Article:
Without a doubt the drive from Bozeman to Big Sky and further onto West Yellowstone has to be one of the most scenic drives in the USA. At Yellowstone we oohed and ah’ed over a solitary long-horned sheep thinking we hit the fauna jackpot only to laugh a week later when a herd of about 10 blocked traffic on the road out of Big Sky.
Everywhere we went we encountered wildlife like never before. On the last ski run for the day in Red Lodge there was a huge elk running for the trees.
Animals, scenery, and snow certainly make a holiday but it was the people from Montana who really made the holiday: honest hospitality and friendship, generously sharing traditions that left us wanting to move tomorrow.
Like Cathy Anderson Magida from Red Lodge Vacation Rentals who came bearing keys and a hearty laugh for the mad Aussies locked out of their cabin. Dentist Kelly Reynolds who on New Year’s Day squeezed my husband, Darren, in for an emergency root canal, when he chipped his tooth on the ice.
Lisa Jones of Whitefish who not only shared her favorite ski runs but also introduced us to her annual carolling tradition. We warmed our voices in front of a bonfire before trudging through the snow ringing doorbells, then laughing at the faces of those surprised at their doors. Up til then we had only seen that in movies. Usually on Christmas Eve we are in the pool cooling down from another sultry night.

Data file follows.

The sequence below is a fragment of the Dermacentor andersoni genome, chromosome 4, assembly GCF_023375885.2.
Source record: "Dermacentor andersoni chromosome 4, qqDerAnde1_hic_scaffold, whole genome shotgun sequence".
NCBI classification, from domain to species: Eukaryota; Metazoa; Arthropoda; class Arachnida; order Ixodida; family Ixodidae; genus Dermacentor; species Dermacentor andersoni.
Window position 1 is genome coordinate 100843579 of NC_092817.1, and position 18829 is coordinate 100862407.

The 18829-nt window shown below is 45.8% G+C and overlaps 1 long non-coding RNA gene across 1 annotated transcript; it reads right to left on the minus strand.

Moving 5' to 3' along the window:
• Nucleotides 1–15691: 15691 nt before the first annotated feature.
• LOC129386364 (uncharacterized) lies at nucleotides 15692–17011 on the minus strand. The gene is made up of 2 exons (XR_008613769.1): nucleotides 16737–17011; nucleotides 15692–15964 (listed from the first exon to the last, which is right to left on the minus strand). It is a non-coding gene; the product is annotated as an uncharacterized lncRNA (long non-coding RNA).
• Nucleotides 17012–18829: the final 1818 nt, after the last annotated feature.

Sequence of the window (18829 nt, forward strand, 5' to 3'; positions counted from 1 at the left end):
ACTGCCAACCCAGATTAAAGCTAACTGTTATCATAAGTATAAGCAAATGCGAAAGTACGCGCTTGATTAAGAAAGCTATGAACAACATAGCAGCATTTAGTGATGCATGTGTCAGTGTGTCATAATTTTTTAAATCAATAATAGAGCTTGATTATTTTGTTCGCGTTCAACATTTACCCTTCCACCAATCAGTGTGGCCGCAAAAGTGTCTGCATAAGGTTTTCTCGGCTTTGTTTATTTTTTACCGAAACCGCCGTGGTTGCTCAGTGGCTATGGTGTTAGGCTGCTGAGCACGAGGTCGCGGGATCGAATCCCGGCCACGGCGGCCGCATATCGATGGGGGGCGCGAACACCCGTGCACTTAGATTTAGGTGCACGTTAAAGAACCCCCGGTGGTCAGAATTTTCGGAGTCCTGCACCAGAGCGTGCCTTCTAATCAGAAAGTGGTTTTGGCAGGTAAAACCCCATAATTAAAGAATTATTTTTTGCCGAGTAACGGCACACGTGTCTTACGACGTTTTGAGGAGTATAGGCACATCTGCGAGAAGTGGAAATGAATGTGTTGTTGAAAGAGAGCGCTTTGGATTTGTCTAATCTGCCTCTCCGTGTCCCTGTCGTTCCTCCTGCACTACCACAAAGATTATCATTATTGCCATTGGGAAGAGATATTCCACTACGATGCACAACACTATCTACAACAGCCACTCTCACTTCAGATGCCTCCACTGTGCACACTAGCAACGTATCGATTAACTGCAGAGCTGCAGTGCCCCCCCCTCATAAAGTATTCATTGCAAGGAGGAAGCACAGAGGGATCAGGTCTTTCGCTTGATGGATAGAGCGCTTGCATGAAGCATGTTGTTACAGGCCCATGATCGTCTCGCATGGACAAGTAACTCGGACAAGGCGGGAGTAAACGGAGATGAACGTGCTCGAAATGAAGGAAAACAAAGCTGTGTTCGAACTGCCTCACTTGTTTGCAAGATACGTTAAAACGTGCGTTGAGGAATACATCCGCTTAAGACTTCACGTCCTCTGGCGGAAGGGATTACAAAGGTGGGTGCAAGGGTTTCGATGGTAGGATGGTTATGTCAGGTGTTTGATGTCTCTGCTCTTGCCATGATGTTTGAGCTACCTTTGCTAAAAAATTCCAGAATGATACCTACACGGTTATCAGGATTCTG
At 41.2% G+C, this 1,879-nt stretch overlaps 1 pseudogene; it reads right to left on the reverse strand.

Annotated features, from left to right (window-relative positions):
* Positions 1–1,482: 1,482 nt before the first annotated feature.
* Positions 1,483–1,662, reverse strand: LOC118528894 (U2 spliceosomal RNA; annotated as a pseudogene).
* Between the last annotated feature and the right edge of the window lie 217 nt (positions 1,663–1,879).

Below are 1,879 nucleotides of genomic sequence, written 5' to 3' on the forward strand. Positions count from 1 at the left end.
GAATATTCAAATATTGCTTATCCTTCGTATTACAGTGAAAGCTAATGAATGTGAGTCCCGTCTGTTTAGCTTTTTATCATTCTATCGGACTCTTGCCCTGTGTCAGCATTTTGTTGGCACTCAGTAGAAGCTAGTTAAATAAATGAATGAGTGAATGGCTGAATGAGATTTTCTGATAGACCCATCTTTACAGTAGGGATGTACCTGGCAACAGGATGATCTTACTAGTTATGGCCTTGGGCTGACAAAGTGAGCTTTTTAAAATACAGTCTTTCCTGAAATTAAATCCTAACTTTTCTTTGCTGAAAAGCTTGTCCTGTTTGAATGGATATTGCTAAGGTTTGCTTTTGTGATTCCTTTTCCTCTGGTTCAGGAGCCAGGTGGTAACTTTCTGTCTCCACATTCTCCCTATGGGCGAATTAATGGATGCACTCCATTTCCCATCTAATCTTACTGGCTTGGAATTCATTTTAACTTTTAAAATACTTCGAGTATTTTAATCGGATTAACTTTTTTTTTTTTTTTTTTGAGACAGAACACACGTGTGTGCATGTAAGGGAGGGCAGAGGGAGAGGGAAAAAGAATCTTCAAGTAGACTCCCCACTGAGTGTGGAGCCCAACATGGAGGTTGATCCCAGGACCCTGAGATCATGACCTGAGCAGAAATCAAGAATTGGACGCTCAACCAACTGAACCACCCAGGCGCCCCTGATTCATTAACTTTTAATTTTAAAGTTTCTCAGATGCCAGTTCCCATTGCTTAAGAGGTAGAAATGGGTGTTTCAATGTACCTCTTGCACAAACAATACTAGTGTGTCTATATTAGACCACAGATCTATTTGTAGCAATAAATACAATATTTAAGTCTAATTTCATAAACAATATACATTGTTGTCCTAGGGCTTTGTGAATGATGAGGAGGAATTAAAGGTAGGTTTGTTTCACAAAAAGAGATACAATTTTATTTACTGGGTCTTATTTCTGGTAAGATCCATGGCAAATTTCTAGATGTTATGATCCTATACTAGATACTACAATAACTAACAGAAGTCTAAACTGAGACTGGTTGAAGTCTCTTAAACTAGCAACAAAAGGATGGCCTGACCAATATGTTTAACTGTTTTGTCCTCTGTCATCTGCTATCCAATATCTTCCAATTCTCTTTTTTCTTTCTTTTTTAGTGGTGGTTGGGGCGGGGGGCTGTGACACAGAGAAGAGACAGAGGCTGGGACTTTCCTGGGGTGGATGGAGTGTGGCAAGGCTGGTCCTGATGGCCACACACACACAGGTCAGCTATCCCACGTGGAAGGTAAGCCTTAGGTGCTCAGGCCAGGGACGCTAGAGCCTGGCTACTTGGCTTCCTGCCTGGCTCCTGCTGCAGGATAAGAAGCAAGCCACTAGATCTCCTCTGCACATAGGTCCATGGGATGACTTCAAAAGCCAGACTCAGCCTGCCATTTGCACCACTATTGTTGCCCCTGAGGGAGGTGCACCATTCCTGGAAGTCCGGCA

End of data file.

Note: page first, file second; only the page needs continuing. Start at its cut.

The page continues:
Montana delivered on so many levels. Any resort can turn it on in a good year — but when you are whooping through inches of powder on a bluebird day at Whitefish, Big Sky, and Red Lodge in what everyone was declaring a ‘bad year,’ you can see why Montana and its slice of the Rockies is starting to appear on the travelling Aussie skiers’ radar. When a resort is run by people who live and work in the local communities you can tell there is a real sense of ownership and pride that you don’t see at some ski villages boasting mostly seasonal workers.
At Whitefish Mountain we stayed at Kandahar Lodge’s sumptuous accommodation with the best of both worlds: we had a loft apartment so could eat in when everyone was too tired or out as we did on Christmas Day at the world-class restaurant. We like to live like locals and so opted for a cabin in Red Lodge and a flat in Bozeman. Nothing beats grocery shopping and moving around a town as if you lived there. We were treated to the Huntley Lodge at Big Sky, which certainly deserved its big breakfast reputation. Big Sky is one of the few ski resorts visited by a president — the Obama Family came for the fly fishing in 2010 — and we enjoyed hearing stories of their visit.
Under a fantastic moon, covered in blankets, and our ears peeled for the call of the wolves, our trusty steeds, sure-footed under the silvery beams delivered us to a historic cabin complete with kerosene lanterns and cowboy music.
You know it is a good holiday when you keep talking about it. Montana knows how to turn on hospitality and courtesy: no matter which town we were in, cars would stop and wave a pedestrian across the road. Don’t visit Brisbane without talking to me — back here we would run you over as quick as look at you. It’s no wonder Where to Retire Magazine has Montana on its recommendation list and you know what — we might just do that.
Personal Best List
Best drive: Bozeman to Big Sky
Best Lunch: Bozeman Co-op
Best Place to Stay: Red Lodge Cabins
Best Breakfast: Huntley Lodge, Big Sky
Best Restaurant: Cafe Kandahar, Whitefish
Best Place to Buy Boots: Kalispell